Coyhaique is the only town of any size on this route and the place to stock up on supplies, especially if you are aiming to camp. The Lago General Carrera is South America’s second-largest lake, and while it is surreally beautiful to look at, it is freezing and any kayaking or other trips should only be considered if the wind is down.
The highway follows the Río Baker, but you should veer left up the Chacabuco Valley to see the recently opened Parque Patagonia. This protected area of recovering steppe and low mountains has good campsites and its grasslands are grazed by guanaco and rhea, and used as nesting grounds for the tinamou and burrowing owl. In the mountains, the skies are patrolled by eagles and condor.
Cochrane is grey and functional, but you’ll probably need it to refill. If you want to go all the way to the end of the road at Villa O’Higgins, you’ll need more like 20 days to explore and get back to Balmaceda Airport.
When to go? November-March, temperatures are mild and driving conditions best
9. The Chilean Lake District
Camping, hiking, history, rafting (7-8 days)
Pucón • Osorno• Puerto Varas • Puerto Montt • Ancud • Castro • Cucao
A mirror image of Argentina’s lake region, though wetter and dotted with quaint towns and villages built by German settlers. There’s excellent camping, hiking, kayaking and several rafting and canyoning opportunities across the region, with a string of densely forested national parks built around the active volcanoes of Villarrica, Osorno and Puyehue.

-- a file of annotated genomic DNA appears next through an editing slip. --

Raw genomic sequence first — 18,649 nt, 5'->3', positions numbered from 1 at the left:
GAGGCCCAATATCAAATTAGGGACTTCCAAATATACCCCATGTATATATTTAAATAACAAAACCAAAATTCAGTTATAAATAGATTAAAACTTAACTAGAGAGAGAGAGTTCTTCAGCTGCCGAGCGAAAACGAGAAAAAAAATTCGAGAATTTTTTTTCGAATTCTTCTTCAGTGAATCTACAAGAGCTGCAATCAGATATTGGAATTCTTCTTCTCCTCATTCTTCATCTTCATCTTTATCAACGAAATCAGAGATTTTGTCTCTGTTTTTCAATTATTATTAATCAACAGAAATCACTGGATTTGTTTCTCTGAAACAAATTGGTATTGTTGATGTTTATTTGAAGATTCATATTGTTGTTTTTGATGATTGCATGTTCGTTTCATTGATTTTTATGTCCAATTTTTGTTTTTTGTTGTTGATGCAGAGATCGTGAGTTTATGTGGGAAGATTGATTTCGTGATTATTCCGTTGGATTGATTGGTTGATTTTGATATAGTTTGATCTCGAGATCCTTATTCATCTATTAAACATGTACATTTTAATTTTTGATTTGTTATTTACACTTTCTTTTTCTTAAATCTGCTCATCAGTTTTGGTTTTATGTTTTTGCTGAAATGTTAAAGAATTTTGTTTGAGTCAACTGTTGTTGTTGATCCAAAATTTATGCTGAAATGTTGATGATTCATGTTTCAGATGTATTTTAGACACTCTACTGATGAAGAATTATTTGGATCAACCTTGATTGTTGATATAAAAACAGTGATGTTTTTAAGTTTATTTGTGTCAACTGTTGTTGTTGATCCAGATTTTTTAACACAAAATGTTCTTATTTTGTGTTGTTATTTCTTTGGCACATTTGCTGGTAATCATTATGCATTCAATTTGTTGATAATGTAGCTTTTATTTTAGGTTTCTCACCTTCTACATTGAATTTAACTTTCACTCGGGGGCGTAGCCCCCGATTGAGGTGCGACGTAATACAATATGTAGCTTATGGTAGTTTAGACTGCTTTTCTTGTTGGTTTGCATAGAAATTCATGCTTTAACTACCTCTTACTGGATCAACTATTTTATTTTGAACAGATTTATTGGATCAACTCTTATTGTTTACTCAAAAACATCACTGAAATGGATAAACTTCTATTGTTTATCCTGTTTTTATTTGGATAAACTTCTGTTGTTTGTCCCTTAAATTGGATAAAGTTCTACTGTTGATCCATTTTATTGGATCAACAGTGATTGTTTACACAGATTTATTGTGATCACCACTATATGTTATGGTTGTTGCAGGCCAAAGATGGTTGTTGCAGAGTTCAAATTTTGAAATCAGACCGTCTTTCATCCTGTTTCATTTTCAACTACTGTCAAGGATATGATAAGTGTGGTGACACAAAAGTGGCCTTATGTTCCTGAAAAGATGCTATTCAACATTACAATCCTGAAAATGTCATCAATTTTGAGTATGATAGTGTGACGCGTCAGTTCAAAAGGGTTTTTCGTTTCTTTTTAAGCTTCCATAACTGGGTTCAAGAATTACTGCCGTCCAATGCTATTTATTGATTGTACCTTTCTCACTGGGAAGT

Puerto Montt, the main city, is an important port, but most travellers prefer charming lake-side Puerto Varas as a base for arranging logistics.
The Chiloé Archipelago feels like a world-apart, with its own mythologies, distinctive history and culture. It can be a rain-soaked affair (it depressed the hell out of Darwin when he visited on the Beagle voyage) but there are few tourists, lots of marine life, and cosy lodgings – including waterfront hostels on stilts and smart design hotels around Castro. When to go? October-April